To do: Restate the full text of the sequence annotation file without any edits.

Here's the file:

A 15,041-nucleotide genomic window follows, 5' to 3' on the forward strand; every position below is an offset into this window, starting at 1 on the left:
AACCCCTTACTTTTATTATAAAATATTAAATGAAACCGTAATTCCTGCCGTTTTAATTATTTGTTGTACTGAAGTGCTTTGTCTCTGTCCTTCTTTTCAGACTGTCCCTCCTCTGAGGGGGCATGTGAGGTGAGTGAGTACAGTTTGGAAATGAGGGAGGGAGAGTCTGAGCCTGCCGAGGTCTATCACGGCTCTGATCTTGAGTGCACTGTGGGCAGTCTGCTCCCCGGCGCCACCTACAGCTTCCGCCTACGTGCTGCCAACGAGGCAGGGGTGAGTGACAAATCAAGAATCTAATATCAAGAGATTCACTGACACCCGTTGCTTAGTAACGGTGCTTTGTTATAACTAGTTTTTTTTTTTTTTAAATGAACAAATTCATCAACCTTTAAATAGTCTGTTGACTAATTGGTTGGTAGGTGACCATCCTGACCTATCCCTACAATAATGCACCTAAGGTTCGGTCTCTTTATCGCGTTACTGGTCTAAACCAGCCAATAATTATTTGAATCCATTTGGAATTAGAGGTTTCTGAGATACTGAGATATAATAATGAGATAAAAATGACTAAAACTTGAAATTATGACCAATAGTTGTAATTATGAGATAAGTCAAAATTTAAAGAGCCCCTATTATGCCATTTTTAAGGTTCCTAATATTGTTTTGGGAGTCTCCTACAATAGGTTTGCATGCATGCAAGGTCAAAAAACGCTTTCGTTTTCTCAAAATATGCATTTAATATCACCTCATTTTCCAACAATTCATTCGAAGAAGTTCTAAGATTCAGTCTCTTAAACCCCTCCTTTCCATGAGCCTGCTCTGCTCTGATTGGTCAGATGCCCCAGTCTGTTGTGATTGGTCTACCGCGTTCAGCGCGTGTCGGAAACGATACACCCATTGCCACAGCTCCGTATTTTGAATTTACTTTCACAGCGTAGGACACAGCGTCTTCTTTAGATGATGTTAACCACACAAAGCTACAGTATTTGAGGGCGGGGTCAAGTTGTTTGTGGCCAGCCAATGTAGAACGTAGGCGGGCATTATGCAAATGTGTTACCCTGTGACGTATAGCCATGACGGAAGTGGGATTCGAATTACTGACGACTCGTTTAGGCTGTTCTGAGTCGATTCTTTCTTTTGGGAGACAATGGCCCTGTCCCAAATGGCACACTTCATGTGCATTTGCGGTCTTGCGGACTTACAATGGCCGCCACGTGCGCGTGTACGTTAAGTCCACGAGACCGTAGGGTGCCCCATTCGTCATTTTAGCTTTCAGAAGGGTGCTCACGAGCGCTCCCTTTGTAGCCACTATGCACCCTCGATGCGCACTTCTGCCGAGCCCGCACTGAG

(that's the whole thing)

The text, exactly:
A 15,041-nucleotide genomic window follows, 5' to 3' on the forward strand; every position below is an offset into this window, starting at 1 on the left:
AACCCCTTACTTTTATTATAAAATATTAAATGAAACCGTAATTCCTGCCGTTTTAATTATTTGTTGTACTGAAGTGCTTTGTCTCTGTCCTTCTTTTCAGACTGTCCCTCCTCTGAGGGGGCATGTGAGGTGAGTGAGTACAGTTTGGAAATGAGGGAGGGAGAGTCTGAGCCTGCCGAGGTCTATCACGGCTCTGATCTTGAGTGCACTGTGGGCAGTCTGCTCCCCGGCGCCACCTACAGCTTCCGCCTACGTGCTGCCAACGAGGCAGGGGTGAGTGACAAATCAAGAATCTAATATCAAGAGATTCACTGACACCCGTTGCTTAGTAACGGTGCTTTGTTATAACTAGTTTTTTTTTTTTTTAAATGAACAAATTCATCAACCTTTAAATAGTCTGTTGACTAATTGGTTGGTAGGTGACCATCCTGACCTATCCCTACAATAATGCACCTAAGGTTCGGTCTCTTTATCGCGTTACTGGTCTAAACCAGCCAATAATTATTTGAATCCATTTGGAATTAGAGGTTTCTGAGATACTGAGATATAATAATGAGATAAAAATGACTAAAACTTGAAATTATGACCAATAGTTGTAATTATGAGATAAGTCAAAATTTAAAGAGCCCCTATTATGCCATTTTTAAGGTTCCTAATATTGTTTTGGGAGTCTCCTACAATAGGTTTGCATGCATGCAAGGTCAAAAAACGCTTTCGTTTTCTCAAAATATGCATTTAATATCACCTCATTTTCCAACAATTCATTCGAAGAAGTTCTAAGATTCAGTCTCTTAAACCCCTCCTTTCCATGAGCCTGCTCTGCTCTGATTGGTCAGATGCCCCAGTCTGTTGTGATTGGTCTACCGCGTTCAGCGCGTGTCGGAAACGATACACCCATTGCCACAGCTCCGTATTTTGAATTTACTTTCACAGCGTAGGACACAGCGTCTTCTTTAGATGATGTTAACCACACAAAGCTACAGTATTTGAGGGCGGGGTCAAGTTGTTTGTGGCCAGCCAATGTAGAACGTAGGCGGGCATTATGCAAATGTGTTACCCTGTGACGTATAGCCATGACGGAAGTGGGATTCGAATTACTGACGACTCGTTTAGGCTGTTCTGAGTCGATTCTTTCTTTTGGGAGACAATGGCCCTGTCCCAAATGGCACACTTCATGTGCATTTGCGGTCTTGCGGACTTACAATGGCCGCCACGTGCGCGTGTACGTTAAGTCCACGAGACCGTAGGGTGCCCCATTCGTCATTTTAGCTTTCAGAAGGGTGCTCACGAGCGCTCCCTTTGTAGCCACTATGCACCCTCGATGCGCACTTCTGCCGAGCCCGCACTGAG